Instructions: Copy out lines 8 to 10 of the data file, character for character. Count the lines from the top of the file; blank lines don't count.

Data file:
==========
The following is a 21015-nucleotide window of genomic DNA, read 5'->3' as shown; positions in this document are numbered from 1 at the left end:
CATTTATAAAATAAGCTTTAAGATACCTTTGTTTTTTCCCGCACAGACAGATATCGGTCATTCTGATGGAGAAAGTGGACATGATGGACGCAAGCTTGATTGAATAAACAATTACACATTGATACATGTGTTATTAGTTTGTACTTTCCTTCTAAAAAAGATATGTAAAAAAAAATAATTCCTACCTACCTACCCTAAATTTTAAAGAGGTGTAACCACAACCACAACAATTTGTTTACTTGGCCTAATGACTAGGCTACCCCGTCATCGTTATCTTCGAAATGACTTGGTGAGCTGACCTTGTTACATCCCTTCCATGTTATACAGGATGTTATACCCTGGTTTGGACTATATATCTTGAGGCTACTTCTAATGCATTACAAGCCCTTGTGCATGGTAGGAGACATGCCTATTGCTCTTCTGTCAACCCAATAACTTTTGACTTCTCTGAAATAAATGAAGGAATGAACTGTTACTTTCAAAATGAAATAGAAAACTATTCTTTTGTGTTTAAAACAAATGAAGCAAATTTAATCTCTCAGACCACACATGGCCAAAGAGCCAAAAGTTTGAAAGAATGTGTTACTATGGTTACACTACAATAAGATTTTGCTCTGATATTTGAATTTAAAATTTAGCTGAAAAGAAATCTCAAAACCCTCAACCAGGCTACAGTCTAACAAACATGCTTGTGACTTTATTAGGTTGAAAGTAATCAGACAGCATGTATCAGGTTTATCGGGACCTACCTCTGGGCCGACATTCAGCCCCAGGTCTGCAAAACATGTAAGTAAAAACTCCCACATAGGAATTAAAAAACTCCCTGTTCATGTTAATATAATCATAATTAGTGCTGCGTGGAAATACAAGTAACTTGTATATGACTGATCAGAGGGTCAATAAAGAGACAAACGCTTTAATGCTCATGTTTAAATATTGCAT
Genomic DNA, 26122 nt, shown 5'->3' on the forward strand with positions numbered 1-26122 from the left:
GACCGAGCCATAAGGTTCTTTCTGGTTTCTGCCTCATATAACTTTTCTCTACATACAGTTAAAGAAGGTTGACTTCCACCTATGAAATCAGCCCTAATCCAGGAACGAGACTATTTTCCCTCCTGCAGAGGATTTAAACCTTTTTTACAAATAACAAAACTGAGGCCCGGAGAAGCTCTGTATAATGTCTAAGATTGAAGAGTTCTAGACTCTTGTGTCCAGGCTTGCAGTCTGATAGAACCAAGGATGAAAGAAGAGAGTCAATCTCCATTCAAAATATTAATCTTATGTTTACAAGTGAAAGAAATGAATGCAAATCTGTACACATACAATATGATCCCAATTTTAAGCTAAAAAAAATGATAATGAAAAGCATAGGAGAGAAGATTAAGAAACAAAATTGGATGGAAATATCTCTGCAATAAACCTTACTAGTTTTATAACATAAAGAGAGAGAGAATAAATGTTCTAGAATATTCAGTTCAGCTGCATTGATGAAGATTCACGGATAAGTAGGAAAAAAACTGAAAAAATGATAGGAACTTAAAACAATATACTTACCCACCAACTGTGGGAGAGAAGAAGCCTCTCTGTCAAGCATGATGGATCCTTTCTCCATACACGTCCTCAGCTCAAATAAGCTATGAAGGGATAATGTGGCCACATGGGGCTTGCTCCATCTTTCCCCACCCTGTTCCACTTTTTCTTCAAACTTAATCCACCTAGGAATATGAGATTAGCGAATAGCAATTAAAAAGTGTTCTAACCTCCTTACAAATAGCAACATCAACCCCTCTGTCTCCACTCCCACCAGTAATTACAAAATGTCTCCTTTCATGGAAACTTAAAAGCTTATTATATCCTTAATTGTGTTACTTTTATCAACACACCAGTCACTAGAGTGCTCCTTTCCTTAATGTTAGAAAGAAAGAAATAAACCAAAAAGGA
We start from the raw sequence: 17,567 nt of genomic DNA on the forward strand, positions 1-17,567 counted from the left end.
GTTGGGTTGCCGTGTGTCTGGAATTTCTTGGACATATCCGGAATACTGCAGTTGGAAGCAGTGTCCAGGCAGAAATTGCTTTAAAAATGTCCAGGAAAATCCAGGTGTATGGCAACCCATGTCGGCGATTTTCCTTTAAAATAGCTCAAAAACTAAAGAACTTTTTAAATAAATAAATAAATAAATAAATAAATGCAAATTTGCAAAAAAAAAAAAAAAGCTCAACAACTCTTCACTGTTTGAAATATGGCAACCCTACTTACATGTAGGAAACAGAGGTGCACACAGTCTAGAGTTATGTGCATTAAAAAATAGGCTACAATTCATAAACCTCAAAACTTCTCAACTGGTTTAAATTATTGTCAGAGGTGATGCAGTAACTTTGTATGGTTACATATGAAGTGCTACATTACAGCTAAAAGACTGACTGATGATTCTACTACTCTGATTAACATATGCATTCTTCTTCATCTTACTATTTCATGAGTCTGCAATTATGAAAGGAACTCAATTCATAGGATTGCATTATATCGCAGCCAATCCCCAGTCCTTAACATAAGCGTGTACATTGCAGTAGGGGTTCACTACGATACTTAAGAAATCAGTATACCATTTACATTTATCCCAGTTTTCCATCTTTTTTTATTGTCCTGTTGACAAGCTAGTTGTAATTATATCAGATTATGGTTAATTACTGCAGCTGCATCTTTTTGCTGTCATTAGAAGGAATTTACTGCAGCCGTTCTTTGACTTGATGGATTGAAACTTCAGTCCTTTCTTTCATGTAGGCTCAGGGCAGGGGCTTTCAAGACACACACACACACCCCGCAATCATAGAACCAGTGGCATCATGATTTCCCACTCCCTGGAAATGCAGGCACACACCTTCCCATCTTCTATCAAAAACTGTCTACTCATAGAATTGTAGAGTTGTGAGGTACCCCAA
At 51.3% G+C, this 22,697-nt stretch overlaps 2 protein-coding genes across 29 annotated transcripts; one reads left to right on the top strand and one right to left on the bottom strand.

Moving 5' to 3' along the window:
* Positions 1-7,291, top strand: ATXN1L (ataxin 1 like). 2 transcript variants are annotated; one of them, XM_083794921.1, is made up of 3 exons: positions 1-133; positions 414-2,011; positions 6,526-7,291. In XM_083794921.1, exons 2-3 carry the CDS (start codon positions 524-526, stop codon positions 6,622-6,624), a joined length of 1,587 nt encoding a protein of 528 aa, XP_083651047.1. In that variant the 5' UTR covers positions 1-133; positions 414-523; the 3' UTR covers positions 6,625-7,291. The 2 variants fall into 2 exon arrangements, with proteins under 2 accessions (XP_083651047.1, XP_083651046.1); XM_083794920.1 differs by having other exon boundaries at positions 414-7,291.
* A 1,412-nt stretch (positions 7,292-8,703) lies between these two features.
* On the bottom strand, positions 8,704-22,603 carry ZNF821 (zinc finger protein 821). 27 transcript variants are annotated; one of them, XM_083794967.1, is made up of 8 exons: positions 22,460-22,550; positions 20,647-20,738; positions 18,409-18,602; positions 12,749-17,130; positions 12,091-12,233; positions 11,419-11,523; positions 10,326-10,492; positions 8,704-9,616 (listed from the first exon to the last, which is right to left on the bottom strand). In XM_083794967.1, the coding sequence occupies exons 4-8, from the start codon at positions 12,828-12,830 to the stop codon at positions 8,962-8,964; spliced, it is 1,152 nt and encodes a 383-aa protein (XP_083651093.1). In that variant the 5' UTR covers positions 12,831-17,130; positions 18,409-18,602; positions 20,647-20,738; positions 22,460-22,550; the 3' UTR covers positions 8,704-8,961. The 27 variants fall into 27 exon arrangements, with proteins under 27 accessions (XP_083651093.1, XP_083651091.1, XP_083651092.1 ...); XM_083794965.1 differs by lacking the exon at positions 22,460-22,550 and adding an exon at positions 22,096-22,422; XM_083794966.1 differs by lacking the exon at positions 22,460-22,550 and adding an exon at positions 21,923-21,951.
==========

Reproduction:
Moving 5' to 3' along the window:
* Positions 1-7,291, top strand: ATXN1L (ataxin 1 like). 2 transcript variants are annotated; one of them, XM_083794921.1, is made up of 3 exons: positions 1-133; positions 414-2,011; positions 6,526-7,291. In XM_083794921.1, exons 2-3 carry the CDS (start codon positions 524-526, stop codon positions 6,622-6,624), a joined length of 1,587 nt encoding a protein of 528 aa, XP_083651047.1. In that variant the 5' UTR covers positions 1-133; positions 414-523; the 3' UTR covers positions 6,625-7,291. The 2 variants fall into 2 exon arrangements, with proteins under 2 accessions (XP_083651047.1, XP_083651046.1); XM_083794920.1 differs by having other exon boundaries at positions 414-7,291.
* A 1,412-nt stretch (positions 7,292-8,703) lies between these two features.